There's a gold against Buska, but it's not a documentary. He runs half the pitch. In fact, the only goal that I can think of, what is too close is the header in the wrong derby, which made him an all time hero. Lazio and then there's a goal against Syria where he claims that he and Diego Maradona, who was playing for city of that night, were both severely inebriated, playing the match. And guys are still around the pitch and around half the pitch after the Vietnam and put into the bottom corner, which he found very funny telling back.


And I guess the madness of last year kind of encapsulates the life of Paul Gascoigne at that point. I think I'm so interested by that particular period of time. And also the fact that I really like his last great moment in football was that called in Scotland, the euro. Ninety six. And he's only twenty nine then. Yeah, and you see it a lot with players of this generation, especially ones like in the burn out so quickly, and I suppose that's sort of what we think of when we think of mavericks of the game.


The likes of George Best Gascoigne is definitely a maverick in that sense, that even though he was so exceptional for so long and on such a high, high stage, he did it at the World Cup, he did it everywhere he went. There's still the question of had he not had the injuries, had he not had the problems, would he have achieved much more in his life, Carol? Yeah, well, I mean, when you mentioned Bass there and I was thinking we talk about that kind of material and stuff, they have not only problems, I mean, they're chronic alcoholics and substance abuse as well.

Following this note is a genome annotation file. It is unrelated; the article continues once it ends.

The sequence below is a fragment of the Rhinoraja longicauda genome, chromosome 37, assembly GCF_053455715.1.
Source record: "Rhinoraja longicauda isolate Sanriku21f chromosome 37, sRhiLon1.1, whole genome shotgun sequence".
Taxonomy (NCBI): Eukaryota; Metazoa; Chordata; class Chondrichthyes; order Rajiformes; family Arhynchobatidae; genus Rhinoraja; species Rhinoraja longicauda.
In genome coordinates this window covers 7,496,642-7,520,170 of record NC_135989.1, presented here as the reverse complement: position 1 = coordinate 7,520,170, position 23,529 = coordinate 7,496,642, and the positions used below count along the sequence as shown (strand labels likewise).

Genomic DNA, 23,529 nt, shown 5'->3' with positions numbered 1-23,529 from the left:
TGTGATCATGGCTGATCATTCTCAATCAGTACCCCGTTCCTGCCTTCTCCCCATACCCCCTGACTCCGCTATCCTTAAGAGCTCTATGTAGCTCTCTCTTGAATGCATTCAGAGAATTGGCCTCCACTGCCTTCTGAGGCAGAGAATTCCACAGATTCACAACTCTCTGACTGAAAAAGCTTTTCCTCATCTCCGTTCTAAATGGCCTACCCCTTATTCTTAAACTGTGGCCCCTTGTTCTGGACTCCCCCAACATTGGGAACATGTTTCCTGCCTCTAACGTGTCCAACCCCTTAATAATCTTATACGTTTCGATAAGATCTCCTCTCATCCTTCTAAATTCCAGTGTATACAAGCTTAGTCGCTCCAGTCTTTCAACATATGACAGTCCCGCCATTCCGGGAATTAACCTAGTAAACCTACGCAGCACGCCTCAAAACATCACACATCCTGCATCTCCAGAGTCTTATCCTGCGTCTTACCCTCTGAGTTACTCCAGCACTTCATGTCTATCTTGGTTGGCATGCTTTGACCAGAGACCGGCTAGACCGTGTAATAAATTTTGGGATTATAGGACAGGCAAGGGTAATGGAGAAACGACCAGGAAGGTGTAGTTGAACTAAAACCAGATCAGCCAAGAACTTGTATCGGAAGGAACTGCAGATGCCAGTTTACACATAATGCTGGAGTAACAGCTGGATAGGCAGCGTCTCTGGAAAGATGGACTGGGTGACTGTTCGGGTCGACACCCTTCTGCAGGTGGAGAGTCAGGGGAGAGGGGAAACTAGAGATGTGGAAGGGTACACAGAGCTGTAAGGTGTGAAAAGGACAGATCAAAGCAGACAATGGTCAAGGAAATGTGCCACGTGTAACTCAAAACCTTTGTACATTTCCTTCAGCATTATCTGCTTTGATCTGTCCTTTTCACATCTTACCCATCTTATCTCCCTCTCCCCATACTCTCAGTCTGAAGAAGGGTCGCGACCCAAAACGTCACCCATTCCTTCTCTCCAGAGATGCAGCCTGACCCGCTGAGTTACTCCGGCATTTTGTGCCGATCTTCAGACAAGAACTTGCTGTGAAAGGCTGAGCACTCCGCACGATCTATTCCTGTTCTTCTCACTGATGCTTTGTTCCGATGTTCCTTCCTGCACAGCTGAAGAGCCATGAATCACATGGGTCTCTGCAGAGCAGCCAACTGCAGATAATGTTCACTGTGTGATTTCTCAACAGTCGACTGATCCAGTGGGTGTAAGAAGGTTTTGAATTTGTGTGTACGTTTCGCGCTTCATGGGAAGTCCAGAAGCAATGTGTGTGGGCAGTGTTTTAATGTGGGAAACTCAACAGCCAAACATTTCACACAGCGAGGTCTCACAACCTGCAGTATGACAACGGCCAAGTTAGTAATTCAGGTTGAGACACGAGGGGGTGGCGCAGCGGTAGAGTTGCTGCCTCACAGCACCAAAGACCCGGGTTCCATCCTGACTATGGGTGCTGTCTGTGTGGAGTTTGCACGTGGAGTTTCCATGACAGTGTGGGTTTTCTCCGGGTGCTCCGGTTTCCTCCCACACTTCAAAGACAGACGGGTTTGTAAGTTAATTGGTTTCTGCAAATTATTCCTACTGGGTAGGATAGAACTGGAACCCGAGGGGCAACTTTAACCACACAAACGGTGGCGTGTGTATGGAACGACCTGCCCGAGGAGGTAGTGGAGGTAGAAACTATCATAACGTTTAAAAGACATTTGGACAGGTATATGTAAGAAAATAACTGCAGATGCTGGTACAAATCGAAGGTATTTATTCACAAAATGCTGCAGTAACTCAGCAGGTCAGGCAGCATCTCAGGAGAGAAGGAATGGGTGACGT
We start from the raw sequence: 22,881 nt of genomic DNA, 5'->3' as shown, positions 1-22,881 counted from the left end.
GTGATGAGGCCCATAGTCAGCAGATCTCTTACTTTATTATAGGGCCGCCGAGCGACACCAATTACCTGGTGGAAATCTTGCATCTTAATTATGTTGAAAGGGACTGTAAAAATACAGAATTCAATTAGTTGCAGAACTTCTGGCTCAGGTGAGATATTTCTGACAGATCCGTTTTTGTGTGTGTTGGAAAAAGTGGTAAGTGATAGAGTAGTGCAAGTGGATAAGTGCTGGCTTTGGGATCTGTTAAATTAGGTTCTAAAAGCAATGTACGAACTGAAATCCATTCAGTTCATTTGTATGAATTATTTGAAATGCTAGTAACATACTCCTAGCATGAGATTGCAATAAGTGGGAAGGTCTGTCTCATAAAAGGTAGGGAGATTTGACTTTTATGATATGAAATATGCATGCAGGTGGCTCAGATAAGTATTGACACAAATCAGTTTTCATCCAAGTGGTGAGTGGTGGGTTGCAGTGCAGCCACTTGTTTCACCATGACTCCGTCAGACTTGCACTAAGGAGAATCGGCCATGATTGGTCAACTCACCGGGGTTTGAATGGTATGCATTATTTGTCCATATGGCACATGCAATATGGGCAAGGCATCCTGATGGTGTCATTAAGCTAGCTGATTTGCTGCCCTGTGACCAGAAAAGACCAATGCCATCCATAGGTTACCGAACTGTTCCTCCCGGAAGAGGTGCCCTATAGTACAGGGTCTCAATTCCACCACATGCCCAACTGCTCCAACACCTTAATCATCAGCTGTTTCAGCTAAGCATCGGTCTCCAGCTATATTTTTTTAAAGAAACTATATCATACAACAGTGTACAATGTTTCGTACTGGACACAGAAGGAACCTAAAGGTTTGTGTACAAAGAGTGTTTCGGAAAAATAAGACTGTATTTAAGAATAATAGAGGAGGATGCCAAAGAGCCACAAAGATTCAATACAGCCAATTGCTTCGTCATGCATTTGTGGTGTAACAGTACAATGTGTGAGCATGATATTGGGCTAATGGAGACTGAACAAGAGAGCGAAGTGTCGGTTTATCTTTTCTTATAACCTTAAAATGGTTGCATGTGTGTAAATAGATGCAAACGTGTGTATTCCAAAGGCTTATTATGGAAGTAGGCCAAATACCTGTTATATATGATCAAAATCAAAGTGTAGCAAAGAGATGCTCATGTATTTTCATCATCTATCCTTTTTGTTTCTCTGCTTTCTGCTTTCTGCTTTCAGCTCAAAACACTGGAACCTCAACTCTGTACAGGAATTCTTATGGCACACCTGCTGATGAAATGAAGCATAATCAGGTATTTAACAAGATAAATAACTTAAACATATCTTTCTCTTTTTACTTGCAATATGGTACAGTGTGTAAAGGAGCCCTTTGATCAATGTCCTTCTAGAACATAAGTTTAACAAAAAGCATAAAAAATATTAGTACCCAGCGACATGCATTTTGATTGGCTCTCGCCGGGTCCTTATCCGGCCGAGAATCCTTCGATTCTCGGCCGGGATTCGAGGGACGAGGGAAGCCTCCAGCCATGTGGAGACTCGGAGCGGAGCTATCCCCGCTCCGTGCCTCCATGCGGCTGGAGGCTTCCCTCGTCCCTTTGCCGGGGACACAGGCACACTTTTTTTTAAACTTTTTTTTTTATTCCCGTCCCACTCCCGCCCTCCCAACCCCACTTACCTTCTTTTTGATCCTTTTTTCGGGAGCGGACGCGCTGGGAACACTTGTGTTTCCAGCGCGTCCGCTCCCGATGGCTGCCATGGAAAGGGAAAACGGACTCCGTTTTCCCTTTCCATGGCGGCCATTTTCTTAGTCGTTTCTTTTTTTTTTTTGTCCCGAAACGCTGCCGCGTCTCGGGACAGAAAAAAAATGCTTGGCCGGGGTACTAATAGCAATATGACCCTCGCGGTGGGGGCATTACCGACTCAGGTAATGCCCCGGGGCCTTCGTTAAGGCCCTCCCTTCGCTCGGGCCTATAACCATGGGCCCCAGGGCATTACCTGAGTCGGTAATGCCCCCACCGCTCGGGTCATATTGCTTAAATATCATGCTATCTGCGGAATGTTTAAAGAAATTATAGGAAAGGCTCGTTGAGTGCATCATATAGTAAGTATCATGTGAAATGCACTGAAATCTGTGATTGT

And that has the obvious impact on not only the physical body, but the mind as well. And like, it's funny, you mention something that just around the second injury in the Newcastle nightclub and the way the documentary set up is it kind of like all he talks about and cuts away and then kind of goes July 1992, let's go somewhere. And we just go, well, what happened in that six months talked about what happened in that six months?


Because we know he had to sit there for three months alone with his legs straight. So we know that he's going to go into booze and who knows what else. And so I think this is the one kind of downside and area of the documentary is that it doesn't really go too far into the alcoholism and and also the domestic violence, domestic violence, abusers and charges. So, again, it's very interesting. I but just going back, I think you can actually make a documentary and hopefully looking to do so.


But this movie now brings in stuff like the alcoholism and the substance abuse and the domestic violence. And it doesn't necessarily make us a an unlikeable figure because, I mean, we've talked about already we will talk about the tragedies and the childhoods. You've got that pushing in from below and you've got all this unbelievable pressure from the from the press and from the public. And then you're literally pouring alcohol on top of it. So this is a man who has gone through things that would make everyone's hair out and it doesn't necessarily make him in any way dislikable.